counting machine mark
A dense patch of lines caused by the rubber wheel of a counting.
An area of a coin struck by a die that has a complete break across part of its surface.
A coin that is usually non-collectible due to its extremely bad condition.
An alloy of copper and nickel.
Mintmark used on coins from the Dahlonega, Georgia, Mint from 1838 to 1861 and on coins struck at the Denver, Colorado, Mint from 1906 to the present.
Term used for coinage struck at the branch Mint in Dahlonega, Georgia, from 1838 to 1861, and coinage struck at the branch Mint in Denver, Colorado, from 1906 to the present.
Branch mint located in Dahlonega, Georgia, used from 1838-1861. The Dahlonega Mint struck only gold coins and utlized the "D" mintmark.
The numerals on a coin representing the year in which it was struck.
Someone who buys, sells or trades coins.
Coins that have deeply frosted devices and lettering that contrast with the fields.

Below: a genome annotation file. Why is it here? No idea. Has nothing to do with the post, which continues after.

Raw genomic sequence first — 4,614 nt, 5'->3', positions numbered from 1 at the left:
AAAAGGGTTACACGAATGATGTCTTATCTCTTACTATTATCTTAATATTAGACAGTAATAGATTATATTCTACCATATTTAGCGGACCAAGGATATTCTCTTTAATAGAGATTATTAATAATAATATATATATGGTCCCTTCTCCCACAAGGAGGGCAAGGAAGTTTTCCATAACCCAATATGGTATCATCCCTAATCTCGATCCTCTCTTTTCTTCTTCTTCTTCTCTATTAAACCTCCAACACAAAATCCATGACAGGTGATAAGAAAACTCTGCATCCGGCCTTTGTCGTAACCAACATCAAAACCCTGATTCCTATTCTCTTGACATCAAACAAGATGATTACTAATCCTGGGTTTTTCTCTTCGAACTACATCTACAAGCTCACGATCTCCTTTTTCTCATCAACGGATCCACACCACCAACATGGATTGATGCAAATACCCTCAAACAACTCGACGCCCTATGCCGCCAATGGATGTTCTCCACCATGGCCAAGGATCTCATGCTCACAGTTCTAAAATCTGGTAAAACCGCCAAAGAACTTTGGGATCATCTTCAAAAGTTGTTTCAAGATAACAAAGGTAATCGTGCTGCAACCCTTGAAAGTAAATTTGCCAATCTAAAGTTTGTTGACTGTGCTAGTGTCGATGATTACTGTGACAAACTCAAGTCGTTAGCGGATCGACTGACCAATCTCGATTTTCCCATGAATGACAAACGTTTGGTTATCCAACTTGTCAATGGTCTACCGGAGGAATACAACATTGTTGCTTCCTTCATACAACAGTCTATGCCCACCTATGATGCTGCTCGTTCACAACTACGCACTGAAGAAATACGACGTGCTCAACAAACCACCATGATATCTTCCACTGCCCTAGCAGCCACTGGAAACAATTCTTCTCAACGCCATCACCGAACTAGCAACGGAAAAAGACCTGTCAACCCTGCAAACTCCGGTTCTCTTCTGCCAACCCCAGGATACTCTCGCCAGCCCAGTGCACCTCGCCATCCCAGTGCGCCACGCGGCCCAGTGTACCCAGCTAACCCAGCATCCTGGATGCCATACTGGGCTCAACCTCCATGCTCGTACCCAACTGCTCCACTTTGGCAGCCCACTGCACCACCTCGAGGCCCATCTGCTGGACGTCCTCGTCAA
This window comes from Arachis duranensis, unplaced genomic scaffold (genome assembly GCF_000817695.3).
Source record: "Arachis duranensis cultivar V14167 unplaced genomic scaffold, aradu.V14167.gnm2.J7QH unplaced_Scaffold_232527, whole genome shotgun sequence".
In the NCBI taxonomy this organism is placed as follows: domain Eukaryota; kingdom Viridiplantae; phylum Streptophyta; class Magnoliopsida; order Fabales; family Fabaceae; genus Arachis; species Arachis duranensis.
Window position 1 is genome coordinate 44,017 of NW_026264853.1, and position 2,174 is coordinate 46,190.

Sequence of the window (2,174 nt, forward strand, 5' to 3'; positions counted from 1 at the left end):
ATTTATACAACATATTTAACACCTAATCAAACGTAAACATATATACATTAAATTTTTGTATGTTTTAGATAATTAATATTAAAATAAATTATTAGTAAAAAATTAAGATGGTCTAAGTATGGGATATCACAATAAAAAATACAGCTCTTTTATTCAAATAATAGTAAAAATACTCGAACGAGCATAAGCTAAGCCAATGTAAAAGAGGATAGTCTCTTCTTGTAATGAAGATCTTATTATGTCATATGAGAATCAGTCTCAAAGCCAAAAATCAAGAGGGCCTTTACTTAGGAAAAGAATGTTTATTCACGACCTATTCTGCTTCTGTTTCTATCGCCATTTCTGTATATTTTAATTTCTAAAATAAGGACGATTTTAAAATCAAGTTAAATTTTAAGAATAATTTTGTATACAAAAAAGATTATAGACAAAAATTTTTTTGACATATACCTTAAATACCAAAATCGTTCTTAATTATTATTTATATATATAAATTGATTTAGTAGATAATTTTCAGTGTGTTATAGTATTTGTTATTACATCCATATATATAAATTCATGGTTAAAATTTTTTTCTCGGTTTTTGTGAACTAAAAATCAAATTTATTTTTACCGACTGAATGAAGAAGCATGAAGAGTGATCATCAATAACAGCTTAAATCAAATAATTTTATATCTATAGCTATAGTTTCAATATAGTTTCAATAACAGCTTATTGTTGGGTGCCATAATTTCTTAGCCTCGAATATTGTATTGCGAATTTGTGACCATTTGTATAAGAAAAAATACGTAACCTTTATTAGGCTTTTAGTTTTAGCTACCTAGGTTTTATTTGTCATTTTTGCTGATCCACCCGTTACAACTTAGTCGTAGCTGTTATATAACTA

deep mirror prooflike
A coin that has deeply reflective mirror-like fields.
The face value assigned by a government to a specific coin.
The tooth-like devices around the rim visible on many coins.
Short for denticles.
Branch mint started in 1906 in Denver, Colorado. This mint uses the "D" mintmark.
A particular motif on a coin.
A specific motif on coins which may be used for several denominations or subtypes.
The individual responsible for a particular motif used for a coin
Any specific design element.
A steel rod engraved, punched, or hubbed with devices, to create a coin.
Term to indicate the relative position of the obverse and reverse dies to each-other.
An uncommon area of a coin that is the result of a broken die.
A raised, irregular line on a coin that is the result of a hairline break in the die.
These are the raised lines on the coins resulting from the polish lines on the die.
Rust ccumulated on a die improperly stored.
A specific point in the life of a coinage die.
Raised lines on coins that were struck with polished dies.
A test striking of a die.
A coin that can be linked to a given set of dies whose characteristics were imparted to the coins it struck.